CLAIRE RICE KUCHERA, Appellant, v. JAY KUCHERA, Appellee.
This is the third time the parties appear before us on appeal. The former wife appeals the final order entered after an evidentiary hearing on her motion for contempt. In the motion, the former wife sought an adjudication of contempt against the former husband and a determination of the lump sum alimony arrearage which accrued for four years. The former wife argues the trial court erred by: (1) concluding there was a lack of jurisdiction to determine the arrearage for the years 2008 and 2009, (2) allowing the former husband to pay the arrearages owed for 2010 and 2011 at the rate of $3,000 monthly, and (3) failing to award prejudgment interest on the arrearages. We affirm the trial court's decision regarding the amount of the monthly payment on the arrearages without further comment. We also affirm the trial court's decision to deny a determination of the arrearages owed for 2008 and 2009 and explain the reasons. However, we reverse the denial of prejudgment interest, and remand for further proceedings to award prejudgment interest.
During the marriage, the parties had periodic marital difficulties resulting in a post-conciliation marital settlement agreement (“MSA”) in 1992. The MSA was intended to resolve their differences in the future event that the parties separated and divorced. The MSA stipulated, among other things not pertinent to this appeal, that the husband would pay the former wife lump sum alimony by transferring certain accounts to her and paying one-half of his salary for ten years beginning on the date the marriage was dissolved.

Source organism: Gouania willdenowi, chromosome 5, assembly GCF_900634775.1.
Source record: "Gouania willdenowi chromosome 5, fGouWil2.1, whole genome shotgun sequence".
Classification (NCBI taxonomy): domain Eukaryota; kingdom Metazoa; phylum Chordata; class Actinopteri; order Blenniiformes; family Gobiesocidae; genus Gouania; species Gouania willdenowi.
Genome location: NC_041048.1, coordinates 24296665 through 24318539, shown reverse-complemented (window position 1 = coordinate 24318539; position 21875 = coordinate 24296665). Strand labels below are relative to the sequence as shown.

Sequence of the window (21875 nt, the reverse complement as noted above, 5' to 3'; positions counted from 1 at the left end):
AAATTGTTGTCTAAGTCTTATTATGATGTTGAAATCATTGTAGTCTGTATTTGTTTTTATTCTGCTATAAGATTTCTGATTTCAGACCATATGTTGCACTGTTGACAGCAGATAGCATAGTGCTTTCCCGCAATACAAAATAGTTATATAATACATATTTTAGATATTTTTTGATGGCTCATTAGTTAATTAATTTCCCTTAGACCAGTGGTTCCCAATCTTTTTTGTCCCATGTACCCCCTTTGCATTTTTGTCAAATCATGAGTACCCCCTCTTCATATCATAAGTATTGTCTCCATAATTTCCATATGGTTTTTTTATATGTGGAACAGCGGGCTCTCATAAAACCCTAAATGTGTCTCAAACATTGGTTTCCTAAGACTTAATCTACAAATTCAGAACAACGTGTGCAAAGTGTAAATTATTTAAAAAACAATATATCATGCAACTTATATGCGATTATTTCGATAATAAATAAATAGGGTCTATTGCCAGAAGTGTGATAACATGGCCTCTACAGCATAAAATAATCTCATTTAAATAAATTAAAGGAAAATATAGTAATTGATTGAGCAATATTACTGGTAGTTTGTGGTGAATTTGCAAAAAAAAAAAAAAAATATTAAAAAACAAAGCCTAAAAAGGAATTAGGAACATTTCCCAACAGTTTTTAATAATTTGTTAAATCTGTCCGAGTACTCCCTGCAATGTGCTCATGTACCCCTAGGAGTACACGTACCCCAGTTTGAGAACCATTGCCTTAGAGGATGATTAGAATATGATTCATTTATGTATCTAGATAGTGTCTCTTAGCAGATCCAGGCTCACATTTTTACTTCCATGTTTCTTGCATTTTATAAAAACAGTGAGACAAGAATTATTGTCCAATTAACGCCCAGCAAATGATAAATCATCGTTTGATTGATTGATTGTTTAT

The former wife filed to dissolve the marriage in 2003, wherein she sought to enforce the MSA. However, a pretrial order determined the MSA to be invalid. The 2006 final judgment dissolving the marriage determined that the former wife was entitled to $15,000.00 monthly as permanent periodic alimony.
An appeal ensued, resulting in the case being remanded to the circuit court for another trial, after we determined the MSA was not invalid. During the January 2010 retrial, the forensic accountants of each party testified as to the alimony amount that would have accrued as one-half of the former husband's income for 2006 through 2009. Calculations of those figures were also presented by each party. At a post-trial hearing prior to the entry of the third amended final judgment, the former wife's counsel stated:
MR. CHOPIN: [opposing counsel] and I agree that there needs to be a final number figured out in terms of the difference between alimony that was paid from May '06 forward to alimony that should have been paid from May '06 forward, but I think we can probably figure that out and submit that to the Court.